Violin fingerboard chart link
This chart allows you to learn where to place your fingers on the violin or fiddle fingerboard for eight different key signatures in the first position. Don’t rely solely on location for finger placement. Use your ears and listen very carefully to each note.
Click on the image to inlarge, download, and print.
Place the violin fingerboard chart in a practice room or in a location in which you can study it on a regular basis to learn 8 different key signatures on the violin and fiddle.
What size violin do I need?
Most adults play on full size violins otherwise known as the 4/4 size. If you are unsure of what size you need or are buying for your children, click here: violin sizes
For the best (Fiddlerman Approved) starter violins, click here: beginner violins
Here are the violins open strings in order. The first string is called E, is the highest open string on the violin and is labeled with the roman numeral I. The next string is the A = II, then D = III and the lowest is the G = IV.
Hold the violin – Begin with your legs comfortably spread at about shoulder width apart. Start by placing the violin on your left shoulder/collar bone, lifting your chin slightly and placing the end pin of the violin towards the center of your neck. Lower your jaw/chin so that it rests comfortably on the chin-rest. Find a good comfort zone. If it is not comfortable you may eventually need to find a more suitable chinrest. Do not over squeeze the violin to hold it, rather gently rest your head on the chinrest.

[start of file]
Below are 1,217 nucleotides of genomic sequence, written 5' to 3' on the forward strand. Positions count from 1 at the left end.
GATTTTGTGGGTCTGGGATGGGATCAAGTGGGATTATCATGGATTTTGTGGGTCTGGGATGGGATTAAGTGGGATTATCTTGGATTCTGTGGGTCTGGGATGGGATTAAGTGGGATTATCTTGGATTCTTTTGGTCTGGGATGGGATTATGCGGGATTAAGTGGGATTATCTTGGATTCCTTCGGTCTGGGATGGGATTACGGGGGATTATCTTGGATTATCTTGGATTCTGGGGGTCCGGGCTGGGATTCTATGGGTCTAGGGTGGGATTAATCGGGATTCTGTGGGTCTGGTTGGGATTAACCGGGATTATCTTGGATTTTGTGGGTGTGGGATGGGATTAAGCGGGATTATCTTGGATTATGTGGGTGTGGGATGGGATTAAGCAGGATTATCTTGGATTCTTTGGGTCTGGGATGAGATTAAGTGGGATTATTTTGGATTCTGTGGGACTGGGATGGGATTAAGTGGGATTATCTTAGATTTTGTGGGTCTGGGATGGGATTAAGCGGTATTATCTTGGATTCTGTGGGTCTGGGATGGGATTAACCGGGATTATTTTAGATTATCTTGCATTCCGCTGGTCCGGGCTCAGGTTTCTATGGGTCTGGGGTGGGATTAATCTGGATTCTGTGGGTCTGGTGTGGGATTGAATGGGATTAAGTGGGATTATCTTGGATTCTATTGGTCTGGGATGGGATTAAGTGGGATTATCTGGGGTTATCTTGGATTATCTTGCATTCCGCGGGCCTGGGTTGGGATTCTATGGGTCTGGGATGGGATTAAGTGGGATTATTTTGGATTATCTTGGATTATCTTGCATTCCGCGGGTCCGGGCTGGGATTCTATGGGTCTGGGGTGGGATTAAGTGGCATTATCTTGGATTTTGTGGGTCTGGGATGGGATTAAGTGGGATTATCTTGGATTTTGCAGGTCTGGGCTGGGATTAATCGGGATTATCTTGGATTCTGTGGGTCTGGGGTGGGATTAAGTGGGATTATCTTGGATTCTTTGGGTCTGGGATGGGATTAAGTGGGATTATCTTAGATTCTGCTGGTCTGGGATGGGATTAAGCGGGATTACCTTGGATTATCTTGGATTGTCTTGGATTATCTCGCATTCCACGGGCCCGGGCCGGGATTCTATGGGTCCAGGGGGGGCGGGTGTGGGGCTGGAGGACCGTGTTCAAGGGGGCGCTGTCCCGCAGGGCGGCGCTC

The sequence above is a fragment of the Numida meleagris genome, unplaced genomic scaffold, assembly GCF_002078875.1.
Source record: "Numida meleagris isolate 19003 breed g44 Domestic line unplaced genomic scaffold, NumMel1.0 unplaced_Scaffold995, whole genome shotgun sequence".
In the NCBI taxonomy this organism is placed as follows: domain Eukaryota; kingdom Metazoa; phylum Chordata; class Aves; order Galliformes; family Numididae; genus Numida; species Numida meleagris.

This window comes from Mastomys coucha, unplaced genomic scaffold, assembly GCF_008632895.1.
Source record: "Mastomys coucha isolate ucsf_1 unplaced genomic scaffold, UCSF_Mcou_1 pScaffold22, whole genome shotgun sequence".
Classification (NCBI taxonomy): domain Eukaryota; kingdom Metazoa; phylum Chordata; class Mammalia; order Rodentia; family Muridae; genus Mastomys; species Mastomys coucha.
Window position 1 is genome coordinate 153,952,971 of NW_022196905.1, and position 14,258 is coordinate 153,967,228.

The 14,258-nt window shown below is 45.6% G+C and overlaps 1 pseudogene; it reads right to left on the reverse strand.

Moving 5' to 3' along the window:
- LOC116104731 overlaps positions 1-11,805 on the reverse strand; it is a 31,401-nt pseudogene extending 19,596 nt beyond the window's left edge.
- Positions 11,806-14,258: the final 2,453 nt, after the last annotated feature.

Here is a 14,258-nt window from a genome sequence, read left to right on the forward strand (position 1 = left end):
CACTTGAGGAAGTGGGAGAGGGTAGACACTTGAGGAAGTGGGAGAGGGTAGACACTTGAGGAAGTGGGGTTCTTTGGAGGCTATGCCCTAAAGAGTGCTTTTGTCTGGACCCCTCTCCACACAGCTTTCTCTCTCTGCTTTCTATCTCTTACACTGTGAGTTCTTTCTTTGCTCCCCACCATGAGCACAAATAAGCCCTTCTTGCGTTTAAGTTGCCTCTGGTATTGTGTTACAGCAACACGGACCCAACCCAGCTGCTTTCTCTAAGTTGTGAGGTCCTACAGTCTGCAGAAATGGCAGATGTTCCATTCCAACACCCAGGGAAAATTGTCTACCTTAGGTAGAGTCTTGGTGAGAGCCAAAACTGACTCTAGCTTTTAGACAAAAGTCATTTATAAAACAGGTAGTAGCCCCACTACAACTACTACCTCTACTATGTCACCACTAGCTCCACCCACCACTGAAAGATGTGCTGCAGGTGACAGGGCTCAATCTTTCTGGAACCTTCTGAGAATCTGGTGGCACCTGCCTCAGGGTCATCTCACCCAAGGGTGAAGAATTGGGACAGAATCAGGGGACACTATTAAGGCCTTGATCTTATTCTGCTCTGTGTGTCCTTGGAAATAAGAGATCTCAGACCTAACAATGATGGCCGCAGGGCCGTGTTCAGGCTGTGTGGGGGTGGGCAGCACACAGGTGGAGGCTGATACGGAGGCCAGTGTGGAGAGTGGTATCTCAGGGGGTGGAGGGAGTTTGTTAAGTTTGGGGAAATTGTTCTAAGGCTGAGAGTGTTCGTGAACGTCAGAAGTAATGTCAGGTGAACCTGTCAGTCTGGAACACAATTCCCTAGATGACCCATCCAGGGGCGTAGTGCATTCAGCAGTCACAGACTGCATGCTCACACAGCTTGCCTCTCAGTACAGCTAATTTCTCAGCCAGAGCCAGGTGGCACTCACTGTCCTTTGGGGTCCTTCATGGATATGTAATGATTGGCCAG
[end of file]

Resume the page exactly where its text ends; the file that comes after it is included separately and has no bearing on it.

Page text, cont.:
The violin should point slightly to the left. Not straight in front of you and not way off to the side. Keep the instrument high enough that you will be able to reach the tip of the bow and that it will remain balanced.
Hold the bow – Place your thumb in the C of the bow frog and place the other fingers on the other side of the stick with the pointer finger towards the tip of the bow. Keep the all the fingers comfortably together and relaxed. With the pinky curved and the tip on top of the stick, turn your hand counter-clockwise so that the fingers lay at an angle.The bow’s stick makes contact on the first fingers knuckle with each following fingers closer to their tips. Finally the pinky needs to learn to sit on top of the stick and stay there. A proper hold will enable you to make flexible smooth bow changes.
After learning to correctly hold the violin and bow begin by drawing the bow over the strings while concentrating on keeping a straight bow stroke at a selected contact point between the bridge and fingerboard. Draw long, slow, full bows and don’t be discouraged too soon about the sound. Use mostly elbow and very little shoulder movement. In the beginning use a mirror to learn the feeling of drawing straight bows. Don’t expect perfection right away. Even pros draw crooked bows. If the bow travels up and down the string towards and away from the fingerboard experiment with slight angles to find the right angle for drawing a straight bow.
Find here some of the many free etudes, scales and studies and solos that I have compiled mostlly for beginners up to intermediate.
Begin with the “FIDDLERMANS BEGINNERS ETUDES-STUDIES”
For a PDF with explanations of staffs, measures, time signatures, and repeat signs for reading music click here.
Use these drones in all keys to practice and perfect your intonation while playing scales arpeggios and as well as other exercises and pieces played in the corresponding keys. Begin by tuning your instrument using the A major or other corresponding drone.
The drones will loop automatically.